The presence of a fiancé visa lawyer during the interview helps to safeguard and argue for your legal rights. If USCIS requests a sworn, written statement on contentious issues, the attorney may confirm that you understand what you are delivering and signing.
Counsel can also assist you in avoiding misrepresenting material facts to the USCIS officer and explaining negative information to calm a potentially explosive scenario. They counsel you on potential hazards and flaws in your case that will most likely come up during the interview. They decide when and how to present testimony and documentary evidence to accentuate favorably and mitigate negative aspects of your case.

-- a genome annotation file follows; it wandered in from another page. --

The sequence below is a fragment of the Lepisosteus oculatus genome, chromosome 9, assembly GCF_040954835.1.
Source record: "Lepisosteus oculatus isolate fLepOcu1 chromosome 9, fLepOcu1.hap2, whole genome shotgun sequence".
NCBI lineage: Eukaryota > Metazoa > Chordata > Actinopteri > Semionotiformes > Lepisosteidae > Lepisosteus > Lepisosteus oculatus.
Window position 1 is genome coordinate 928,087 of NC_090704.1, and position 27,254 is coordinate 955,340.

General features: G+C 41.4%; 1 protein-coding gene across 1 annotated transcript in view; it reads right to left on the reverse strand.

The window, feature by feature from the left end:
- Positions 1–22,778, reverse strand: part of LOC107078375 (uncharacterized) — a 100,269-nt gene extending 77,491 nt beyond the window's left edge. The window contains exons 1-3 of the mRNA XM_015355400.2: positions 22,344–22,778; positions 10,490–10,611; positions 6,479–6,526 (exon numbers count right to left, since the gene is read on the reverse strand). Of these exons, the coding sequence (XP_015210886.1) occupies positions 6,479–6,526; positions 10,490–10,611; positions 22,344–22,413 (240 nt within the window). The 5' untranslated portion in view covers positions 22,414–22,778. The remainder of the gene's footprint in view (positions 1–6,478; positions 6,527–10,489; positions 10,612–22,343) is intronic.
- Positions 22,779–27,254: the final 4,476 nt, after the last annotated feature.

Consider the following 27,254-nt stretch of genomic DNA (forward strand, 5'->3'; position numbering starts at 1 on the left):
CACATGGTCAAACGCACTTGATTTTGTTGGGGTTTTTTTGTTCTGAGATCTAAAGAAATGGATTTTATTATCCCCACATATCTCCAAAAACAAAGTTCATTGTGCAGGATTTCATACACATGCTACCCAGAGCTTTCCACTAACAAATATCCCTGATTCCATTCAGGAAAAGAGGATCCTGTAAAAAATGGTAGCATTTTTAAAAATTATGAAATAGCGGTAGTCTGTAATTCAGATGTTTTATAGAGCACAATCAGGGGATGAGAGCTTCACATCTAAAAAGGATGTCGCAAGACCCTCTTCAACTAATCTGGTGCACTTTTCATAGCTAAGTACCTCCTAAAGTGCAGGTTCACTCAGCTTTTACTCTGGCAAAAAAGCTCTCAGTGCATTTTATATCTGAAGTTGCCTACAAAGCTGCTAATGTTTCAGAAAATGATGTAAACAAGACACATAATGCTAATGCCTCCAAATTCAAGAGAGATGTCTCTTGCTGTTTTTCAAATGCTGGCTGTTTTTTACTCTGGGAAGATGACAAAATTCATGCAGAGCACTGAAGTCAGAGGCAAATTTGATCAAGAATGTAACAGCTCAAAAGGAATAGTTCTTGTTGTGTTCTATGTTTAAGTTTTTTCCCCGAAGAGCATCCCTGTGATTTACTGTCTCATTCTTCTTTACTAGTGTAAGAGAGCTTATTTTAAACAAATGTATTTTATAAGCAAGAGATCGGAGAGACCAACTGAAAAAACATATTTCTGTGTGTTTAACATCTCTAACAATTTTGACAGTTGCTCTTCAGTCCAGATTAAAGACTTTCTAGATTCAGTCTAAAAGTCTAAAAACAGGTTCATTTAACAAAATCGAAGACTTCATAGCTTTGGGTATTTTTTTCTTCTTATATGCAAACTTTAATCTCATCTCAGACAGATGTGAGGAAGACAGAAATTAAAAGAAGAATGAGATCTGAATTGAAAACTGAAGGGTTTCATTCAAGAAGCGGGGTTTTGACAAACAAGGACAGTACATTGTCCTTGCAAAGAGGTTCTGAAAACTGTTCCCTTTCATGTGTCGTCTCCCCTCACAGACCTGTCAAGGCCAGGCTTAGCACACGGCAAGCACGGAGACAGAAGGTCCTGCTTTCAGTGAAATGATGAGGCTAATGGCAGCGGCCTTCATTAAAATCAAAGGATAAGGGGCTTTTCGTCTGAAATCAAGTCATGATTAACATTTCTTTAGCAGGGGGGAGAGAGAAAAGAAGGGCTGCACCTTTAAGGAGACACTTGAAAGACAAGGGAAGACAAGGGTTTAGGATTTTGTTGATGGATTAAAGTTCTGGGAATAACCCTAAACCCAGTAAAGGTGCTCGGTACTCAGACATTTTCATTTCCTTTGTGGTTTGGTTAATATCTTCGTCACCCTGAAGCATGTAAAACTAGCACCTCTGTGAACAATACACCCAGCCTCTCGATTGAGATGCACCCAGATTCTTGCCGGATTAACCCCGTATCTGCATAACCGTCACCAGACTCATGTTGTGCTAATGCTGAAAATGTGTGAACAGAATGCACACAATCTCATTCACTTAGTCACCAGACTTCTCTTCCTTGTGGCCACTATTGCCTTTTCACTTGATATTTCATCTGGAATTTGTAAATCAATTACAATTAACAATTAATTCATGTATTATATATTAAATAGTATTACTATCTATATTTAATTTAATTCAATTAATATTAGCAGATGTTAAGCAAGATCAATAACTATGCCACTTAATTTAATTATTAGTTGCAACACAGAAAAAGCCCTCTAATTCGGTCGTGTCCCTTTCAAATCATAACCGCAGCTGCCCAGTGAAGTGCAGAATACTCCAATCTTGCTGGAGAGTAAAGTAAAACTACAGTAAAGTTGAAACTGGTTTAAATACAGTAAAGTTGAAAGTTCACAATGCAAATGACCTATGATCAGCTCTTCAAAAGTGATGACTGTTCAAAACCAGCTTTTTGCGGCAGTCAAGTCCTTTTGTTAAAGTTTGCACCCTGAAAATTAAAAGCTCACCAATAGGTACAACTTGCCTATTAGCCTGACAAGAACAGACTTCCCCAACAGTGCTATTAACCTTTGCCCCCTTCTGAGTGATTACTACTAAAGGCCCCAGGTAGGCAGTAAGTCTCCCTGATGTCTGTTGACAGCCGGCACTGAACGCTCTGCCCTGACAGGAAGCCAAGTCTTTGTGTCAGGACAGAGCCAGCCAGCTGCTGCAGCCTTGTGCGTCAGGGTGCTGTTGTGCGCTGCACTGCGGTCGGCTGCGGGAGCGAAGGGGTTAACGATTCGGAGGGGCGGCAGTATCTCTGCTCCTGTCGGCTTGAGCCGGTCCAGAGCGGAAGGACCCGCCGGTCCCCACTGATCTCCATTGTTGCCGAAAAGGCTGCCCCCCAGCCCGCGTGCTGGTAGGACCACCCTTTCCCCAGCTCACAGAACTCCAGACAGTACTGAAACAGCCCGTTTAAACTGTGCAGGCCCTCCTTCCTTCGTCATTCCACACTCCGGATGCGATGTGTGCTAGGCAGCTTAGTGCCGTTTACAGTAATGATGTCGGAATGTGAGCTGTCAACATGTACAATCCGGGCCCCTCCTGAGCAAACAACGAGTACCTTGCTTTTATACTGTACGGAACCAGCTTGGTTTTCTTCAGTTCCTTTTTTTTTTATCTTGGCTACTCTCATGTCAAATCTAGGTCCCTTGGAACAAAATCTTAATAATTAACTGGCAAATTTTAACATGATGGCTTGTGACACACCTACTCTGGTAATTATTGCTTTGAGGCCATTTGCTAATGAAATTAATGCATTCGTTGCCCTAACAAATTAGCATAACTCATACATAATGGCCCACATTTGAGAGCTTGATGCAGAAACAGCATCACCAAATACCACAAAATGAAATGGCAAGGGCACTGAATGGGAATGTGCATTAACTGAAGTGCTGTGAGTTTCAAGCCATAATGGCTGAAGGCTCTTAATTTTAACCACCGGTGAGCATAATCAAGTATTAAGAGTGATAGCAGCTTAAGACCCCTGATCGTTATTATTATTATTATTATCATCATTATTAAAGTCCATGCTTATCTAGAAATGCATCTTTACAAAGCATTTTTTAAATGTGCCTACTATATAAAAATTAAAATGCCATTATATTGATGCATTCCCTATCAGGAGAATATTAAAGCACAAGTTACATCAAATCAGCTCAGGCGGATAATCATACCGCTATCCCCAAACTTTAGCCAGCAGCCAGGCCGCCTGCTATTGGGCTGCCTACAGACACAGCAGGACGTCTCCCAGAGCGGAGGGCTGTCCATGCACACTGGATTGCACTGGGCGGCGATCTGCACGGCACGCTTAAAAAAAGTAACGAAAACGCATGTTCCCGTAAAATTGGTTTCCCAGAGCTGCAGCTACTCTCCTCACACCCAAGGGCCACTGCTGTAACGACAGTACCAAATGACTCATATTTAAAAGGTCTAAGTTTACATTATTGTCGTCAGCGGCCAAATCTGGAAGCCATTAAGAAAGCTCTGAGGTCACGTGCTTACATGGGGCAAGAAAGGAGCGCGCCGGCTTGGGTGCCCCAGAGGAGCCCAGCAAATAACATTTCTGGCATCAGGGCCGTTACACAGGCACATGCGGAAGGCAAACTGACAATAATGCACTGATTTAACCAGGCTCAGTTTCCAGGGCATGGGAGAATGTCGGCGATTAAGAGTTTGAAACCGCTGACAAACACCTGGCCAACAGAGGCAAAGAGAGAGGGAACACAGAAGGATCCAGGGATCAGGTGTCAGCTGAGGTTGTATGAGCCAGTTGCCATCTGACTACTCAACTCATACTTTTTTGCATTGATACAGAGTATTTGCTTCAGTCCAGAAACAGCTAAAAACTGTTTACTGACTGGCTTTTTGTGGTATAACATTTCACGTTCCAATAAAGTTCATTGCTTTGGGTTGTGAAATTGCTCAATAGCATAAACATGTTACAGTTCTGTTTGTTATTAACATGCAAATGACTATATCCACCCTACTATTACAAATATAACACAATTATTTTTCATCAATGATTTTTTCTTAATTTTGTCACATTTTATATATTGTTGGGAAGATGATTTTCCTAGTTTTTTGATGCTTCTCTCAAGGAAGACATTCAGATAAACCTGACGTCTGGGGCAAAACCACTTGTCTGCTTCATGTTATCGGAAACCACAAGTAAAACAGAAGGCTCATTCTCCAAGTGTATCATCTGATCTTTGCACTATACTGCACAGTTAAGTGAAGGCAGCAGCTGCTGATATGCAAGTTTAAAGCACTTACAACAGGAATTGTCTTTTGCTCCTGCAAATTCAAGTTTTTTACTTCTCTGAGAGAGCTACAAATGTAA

Assist You In Understanding The LawDuring your in-person interview, the examiner may inquire about the questions on application forms, your admissibility, background, job, martial history, admission into the United States, and so on. These questions are frequently imprecise or ambiguous. An attorney can assist you in clarifying what is being asked during your interview.
If your responses are legally or factually wrong, your counsel might ask the examiner to reword the questions or produce objective documents highlighting errors.